What is the difference between tolerance and clearance? And most importantly, why do these things matter when it comes to premium bolt actions?

How words are used can create confusion. When people use “precision” and “accuracy” to mean the same thing, they can get their message across generally but that is because people have to use the context of the rest of the discussion to understand what they actually mean.

When “precision” and “accuracy” are used to say the same thing, which is usually “good performance”, it is a clear indicator that the source of the information does not have a strong understanding of the actual difference between these terms since they regard them as interchangeable. Which they are not.

What does this have to do with actions and using “clearance” and “tolerance”? Most importantly, it can help customers understand which brands really knows what they are talking about compared to those who use these terms interchangeably as buzzwords for affect.

“Tolerance” in action making is the amount a dimension can vary from a target dimension. If a thread depth target dimension is 1.403”, the “tolerance” is what that dimension can be other than 1.403”. Defiance has a “tolerance” of +/- (plus or minus) 0.0005 on thread depth. This allows the thread depth dimension to be 1.4025” to 1.4035”. This is a very tight tolerance.

“Tolerance” is what we use to create the geometric dimensions of all the parts used on our actions. When you combine these dimensions with their tolerances into a finished product, the spaces between these physical dimensions is the “clearance”.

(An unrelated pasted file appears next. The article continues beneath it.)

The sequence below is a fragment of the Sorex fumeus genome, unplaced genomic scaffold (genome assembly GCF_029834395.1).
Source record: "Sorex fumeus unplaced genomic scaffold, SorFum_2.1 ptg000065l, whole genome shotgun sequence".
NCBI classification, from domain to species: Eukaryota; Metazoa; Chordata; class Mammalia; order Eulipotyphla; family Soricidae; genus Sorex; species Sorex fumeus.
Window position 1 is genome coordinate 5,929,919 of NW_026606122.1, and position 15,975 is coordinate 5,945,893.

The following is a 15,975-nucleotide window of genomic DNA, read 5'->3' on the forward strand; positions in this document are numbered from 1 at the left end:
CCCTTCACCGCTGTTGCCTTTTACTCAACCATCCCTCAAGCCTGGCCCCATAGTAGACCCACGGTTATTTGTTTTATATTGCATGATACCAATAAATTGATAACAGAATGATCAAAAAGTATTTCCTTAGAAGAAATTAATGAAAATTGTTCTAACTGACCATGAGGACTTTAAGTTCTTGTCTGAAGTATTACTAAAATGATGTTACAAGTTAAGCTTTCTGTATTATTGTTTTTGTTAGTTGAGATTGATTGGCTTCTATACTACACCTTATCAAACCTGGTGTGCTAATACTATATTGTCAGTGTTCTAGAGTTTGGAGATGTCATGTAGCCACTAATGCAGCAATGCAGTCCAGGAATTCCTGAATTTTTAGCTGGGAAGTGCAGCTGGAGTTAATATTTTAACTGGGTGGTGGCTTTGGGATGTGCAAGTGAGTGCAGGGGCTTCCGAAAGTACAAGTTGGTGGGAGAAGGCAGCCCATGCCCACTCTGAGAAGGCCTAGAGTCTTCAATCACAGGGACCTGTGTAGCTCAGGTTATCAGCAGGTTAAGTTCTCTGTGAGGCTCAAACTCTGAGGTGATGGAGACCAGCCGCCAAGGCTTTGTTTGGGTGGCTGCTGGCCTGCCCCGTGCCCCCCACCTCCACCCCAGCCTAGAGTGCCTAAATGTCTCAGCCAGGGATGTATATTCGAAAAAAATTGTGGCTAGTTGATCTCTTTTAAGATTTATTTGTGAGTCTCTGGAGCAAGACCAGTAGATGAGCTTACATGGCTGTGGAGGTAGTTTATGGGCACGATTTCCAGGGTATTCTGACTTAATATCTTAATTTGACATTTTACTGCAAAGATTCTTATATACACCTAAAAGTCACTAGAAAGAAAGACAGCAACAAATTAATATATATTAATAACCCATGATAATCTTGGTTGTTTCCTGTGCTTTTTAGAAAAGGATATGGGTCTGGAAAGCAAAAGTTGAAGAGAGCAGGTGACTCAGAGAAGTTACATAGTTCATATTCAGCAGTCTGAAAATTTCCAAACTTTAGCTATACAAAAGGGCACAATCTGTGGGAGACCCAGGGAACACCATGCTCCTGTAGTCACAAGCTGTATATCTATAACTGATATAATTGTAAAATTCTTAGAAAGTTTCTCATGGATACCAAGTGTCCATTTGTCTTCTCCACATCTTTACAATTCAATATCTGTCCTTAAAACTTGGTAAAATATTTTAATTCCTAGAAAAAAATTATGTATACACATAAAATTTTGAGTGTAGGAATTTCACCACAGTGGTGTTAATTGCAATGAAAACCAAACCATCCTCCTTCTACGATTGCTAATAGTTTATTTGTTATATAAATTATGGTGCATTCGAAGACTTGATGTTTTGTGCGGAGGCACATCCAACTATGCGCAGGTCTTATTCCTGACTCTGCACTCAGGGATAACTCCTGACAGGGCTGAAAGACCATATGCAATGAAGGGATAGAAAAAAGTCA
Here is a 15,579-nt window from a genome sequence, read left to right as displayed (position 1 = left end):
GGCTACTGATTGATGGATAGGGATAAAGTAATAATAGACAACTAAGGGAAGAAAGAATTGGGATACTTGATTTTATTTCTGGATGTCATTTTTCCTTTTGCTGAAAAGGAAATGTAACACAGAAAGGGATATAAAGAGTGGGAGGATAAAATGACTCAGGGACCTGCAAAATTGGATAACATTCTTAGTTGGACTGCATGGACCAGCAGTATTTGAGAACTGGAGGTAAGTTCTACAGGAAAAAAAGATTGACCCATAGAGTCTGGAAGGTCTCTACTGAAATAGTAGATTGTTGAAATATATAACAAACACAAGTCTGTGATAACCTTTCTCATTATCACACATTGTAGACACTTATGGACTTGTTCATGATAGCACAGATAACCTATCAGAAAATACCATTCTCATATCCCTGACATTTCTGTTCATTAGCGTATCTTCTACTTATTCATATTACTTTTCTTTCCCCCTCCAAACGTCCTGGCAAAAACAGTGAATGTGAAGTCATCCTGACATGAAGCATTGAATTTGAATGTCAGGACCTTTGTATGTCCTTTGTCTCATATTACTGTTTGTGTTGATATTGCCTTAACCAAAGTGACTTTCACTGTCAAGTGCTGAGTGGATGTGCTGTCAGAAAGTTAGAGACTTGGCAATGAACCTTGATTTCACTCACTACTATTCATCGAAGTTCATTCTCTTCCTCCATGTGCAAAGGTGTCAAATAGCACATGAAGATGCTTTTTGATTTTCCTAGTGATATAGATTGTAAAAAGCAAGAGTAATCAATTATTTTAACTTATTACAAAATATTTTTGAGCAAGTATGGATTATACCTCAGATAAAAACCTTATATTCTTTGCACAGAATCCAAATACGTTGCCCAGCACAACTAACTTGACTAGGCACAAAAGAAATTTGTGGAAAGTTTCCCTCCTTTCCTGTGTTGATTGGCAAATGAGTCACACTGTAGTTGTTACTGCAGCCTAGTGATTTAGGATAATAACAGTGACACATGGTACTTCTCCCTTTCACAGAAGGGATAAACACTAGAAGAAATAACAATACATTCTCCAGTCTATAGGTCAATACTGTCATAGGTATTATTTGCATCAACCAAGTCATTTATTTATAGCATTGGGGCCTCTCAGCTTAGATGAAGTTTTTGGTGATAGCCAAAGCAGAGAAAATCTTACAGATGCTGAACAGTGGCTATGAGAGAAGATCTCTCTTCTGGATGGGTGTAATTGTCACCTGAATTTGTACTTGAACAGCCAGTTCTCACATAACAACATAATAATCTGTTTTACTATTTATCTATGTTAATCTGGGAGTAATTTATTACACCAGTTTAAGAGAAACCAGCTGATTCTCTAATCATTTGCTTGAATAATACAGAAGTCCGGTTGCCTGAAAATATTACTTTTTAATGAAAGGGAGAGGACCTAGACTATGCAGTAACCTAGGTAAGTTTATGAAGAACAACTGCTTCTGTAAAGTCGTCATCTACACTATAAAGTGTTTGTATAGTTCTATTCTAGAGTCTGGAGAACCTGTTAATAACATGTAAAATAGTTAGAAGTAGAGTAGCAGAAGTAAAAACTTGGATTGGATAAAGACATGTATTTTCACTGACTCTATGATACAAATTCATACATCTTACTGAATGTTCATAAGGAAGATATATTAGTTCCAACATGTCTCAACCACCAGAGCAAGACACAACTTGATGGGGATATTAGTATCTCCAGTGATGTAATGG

“Clearance” is a space around and between the physical dimensions that comes from the target dimensions and their stacked tolerances. Clearance, in some areas will be tight because the function of that specific area needs to guide or position something. Clearance in other areas may be wider so that a different area can have room for smoothness and motion.

If someone describes their product’s quality by saying, “Our products have tight clearance.” Not only is that the wrong way to use the word but it also offers that, if correct, their product may not be well designed since more clearance is needed in certain areas than others.

Quality is measurable by how consistent the clearance is based on hitting the target dimensions within their tolerances. If the target dimensions reached are within the appropriate tolerance, a larger clearance can be high quality.

“Tolerance” can be used incorrectly by saying things like, “The tight tolerances of our product creates smooth function.” Smoothness can result from manufacturing within tolerances; however, the clearance is what makes an action function smoothly.

Some might say, “Why does this matter? I know what he is trying to say.” It matters when you are deciding whether you want a genuinely premium action made by highly knowledgeable specialists instead of an action touted as having “Tight Clearance” or that its “Tolerances make it Smooth.”

When it comes to spending money on premium products made by qualified professionals, is their knowing what these words mean important or not? Consider sitting in a doctor’s office talking about your upcoming procedure. If you heard the doctor struggle over using the right words, would your confidence in their ability to succeed go up or down?